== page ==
After its inception in the late 70’s and early 80’s and the following revolution in software development, the open source software has become widely accepted over the last 40 years.
Initially, programmers could not come up with a good name for such an unusual idea or its possible applications. However, it soon became widely used in software design and development of many popular and stable software solutions. This text gives an overview of the history of open source software along with the free software vs. open source movement.
In 1971, Richard Stallman, a young software engineer from Harvard, joined MIT Artificial Intelligence Lab in a bid to contribute to the development of computing platforms. However, a couple of years later, proprietary software took over the software market with many talented MIT developers joining privately held tech companies. By the early 80’s, MIT AI Lab where Stallman worked became extinct as it lost most of its talented developers to the booming software market.
Stallman was saddened by these changes. He did some research and found that the customers were in need of the software they could debug, fix, improve, and modify rather than just operate. When a program is controlled solely by its developer, its users are deprived of their right to a total control over it. As Stallman realized, that was what AI Lab failed to incorporate in its software development strategies.
The Advent of Free Software Movement
Based on his analysis, Stallman started his GNU Project in 1984. First, he created a compiler known as GCC and a couple of operating systems. Stallman believes that the GNU Project was the major stepping stone for the evolution of free software community.
According to Stallman, ‘software is meant to be free but in terms of accessibility and not price.’ So, in 1985, the Free Software Foundation (FSF) was founded. In accordance with FSF policies, software is considered free if the users have the freedom to:
- run software as they desire,
- modify software to suit their needs,
- update copies, either free of charge or for a token,
- distribute modified versions, for the benefit of the users in the community.
FSF objective was to duplicate UNIX OS in such a way that a new system would allow users to have total control of it; this was achieved in the 90s. Thanks to Stallman’s innovative ideas, there was an intense growth in the number of developers who used GNU, and many of them offered assistance with bugs they would detect. Stallman also started incorporating other programmers’ source codes into GNU. At the same time, to ensure IP protection of his software, Stallman developed the concept of copyleft.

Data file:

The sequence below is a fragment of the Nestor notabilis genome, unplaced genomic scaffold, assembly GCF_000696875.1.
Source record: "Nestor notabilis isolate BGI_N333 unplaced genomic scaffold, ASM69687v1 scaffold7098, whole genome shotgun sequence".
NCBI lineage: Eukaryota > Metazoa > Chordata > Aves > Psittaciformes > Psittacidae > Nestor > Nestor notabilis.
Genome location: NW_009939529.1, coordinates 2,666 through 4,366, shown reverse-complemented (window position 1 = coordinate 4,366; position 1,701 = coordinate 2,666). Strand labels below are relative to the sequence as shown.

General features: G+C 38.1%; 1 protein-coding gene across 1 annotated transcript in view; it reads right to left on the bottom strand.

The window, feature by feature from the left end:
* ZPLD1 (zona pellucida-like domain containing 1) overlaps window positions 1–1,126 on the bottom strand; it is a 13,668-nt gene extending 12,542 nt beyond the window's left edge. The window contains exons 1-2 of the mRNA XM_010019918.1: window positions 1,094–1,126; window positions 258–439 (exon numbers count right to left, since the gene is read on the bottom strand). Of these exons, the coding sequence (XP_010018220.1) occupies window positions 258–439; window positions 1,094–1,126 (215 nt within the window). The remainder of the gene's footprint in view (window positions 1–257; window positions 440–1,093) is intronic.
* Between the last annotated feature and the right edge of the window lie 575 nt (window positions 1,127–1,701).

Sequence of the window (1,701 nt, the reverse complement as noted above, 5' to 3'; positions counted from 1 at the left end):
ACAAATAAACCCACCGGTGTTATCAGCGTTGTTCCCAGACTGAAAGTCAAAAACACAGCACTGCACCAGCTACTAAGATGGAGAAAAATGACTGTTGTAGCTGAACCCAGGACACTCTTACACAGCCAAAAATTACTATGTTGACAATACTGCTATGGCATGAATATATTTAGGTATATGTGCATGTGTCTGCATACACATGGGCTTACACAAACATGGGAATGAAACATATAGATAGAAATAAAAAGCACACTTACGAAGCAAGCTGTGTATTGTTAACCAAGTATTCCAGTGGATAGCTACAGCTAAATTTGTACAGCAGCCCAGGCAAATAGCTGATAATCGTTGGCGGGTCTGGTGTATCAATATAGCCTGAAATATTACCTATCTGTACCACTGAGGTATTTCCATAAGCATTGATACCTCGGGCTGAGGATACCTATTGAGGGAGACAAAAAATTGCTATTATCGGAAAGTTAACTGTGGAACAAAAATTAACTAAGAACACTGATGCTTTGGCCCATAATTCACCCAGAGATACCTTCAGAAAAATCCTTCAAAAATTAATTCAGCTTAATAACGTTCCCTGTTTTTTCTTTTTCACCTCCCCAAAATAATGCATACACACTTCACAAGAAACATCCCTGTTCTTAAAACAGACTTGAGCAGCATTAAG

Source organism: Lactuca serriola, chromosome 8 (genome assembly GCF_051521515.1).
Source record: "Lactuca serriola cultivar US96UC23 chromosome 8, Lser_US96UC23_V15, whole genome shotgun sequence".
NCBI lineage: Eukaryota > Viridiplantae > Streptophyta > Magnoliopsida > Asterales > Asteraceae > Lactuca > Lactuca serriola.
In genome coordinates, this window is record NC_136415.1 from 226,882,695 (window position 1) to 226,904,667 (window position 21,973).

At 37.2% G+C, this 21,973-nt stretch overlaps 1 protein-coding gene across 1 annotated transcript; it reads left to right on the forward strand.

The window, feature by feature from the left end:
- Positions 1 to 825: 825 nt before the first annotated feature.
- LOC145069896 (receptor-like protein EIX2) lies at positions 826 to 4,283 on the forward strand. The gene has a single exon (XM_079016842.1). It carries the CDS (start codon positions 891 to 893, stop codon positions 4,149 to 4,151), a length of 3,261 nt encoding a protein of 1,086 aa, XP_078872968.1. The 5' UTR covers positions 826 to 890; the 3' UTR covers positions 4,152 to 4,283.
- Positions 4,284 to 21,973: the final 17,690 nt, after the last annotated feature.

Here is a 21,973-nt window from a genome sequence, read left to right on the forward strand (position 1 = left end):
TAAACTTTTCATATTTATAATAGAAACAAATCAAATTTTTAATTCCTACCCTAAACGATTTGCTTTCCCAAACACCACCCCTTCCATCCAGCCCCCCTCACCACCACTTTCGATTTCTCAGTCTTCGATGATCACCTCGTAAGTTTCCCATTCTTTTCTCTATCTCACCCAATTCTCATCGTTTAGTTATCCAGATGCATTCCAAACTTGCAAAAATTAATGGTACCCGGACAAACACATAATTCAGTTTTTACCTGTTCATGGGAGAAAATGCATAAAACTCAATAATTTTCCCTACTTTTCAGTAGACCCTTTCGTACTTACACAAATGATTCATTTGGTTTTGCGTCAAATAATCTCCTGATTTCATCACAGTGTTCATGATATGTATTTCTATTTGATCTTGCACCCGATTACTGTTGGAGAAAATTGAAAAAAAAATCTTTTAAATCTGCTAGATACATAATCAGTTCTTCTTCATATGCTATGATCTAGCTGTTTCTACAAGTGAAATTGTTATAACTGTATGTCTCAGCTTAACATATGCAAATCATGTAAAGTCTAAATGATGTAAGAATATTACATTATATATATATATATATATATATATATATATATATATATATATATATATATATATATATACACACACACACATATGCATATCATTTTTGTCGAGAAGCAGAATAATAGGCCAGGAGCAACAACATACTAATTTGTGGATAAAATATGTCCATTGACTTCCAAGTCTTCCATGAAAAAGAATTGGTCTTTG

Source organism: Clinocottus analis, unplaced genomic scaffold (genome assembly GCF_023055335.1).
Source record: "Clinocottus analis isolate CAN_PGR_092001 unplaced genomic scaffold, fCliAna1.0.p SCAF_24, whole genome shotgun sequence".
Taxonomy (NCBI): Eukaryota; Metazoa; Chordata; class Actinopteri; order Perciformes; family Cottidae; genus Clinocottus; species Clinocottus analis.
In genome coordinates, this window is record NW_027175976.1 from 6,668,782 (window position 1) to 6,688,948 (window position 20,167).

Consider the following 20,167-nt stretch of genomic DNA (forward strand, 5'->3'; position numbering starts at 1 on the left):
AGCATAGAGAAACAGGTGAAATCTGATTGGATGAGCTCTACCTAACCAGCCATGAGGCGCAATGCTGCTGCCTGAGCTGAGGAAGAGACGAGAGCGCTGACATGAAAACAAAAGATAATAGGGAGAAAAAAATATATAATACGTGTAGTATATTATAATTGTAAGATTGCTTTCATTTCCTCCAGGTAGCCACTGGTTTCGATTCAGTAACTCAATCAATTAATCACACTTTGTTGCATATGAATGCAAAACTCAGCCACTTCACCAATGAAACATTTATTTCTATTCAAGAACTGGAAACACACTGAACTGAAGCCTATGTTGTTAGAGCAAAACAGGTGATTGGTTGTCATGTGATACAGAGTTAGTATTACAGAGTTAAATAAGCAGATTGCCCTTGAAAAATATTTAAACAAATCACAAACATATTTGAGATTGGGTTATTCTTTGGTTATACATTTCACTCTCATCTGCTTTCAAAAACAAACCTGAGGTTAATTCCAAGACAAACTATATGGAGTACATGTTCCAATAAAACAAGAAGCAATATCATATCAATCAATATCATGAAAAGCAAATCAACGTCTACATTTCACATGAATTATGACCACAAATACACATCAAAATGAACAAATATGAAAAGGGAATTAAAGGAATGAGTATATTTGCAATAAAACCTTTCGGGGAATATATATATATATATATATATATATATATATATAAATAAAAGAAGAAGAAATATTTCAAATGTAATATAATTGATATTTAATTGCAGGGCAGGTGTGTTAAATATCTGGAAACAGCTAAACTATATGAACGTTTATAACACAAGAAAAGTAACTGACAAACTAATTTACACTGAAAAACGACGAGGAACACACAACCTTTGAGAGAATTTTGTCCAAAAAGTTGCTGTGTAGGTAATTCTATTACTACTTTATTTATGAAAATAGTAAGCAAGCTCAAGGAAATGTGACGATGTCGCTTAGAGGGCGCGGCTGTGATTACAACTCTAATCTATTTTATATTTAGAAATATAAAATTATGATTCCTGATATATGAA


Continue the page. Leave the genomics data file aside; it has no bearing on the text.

Traditionally, software is protected using copyright and licensing terms, which close its source code and prevent it from being modified. Stallman described the concept of copyleft, according to which a program is first copyrighted, then, additional distribution terms are added. Everyone is given the legal rights to use, redistribute, or modify the program’s code without changing the distribution terms. The copyleft concept made the source code legally linked with the freedom of use.
Proprietary Software vs. Open Source Software
When the concept of open source just appeared, it started a continued fight between the proponents of proprietary software and open source software advocates, which still goes no. Large market players such as Oracle and Microsoft considered open source as a threat to their proprietary IP and, in the bigger picture, their business model. Today many companies release proprietary software as well as open source projects, which has definitely regained its popularity in the late 90’s and early 00’s.
Open Source Software Movement
After Mozilla project was released by Netscape in 1998, a group of programmers lead by Eric Raymond gathered in Palo Alto to pick an alternative name for free software. After many discussions, Christine Peterson suggested the term ‘open source’. According to the activists, the profound difference between open source software and proprietary software was the availability of the source code to users.
In 1999, Red Hat and Linux showed tremendous growth, which lead to commonness and greater awareness of open source projects. Same year, IBM publicly announced its interest in Linux and invested $1 bln. in their future projects. In 2000, Microsystems developed OpenOffice.org and released the source code of its StarOffice Suite platform.
Massive investments from the industry giants such as IBM and Sun Microsystems have resulted in the rocket-fast adoption of open source in the current tech industry.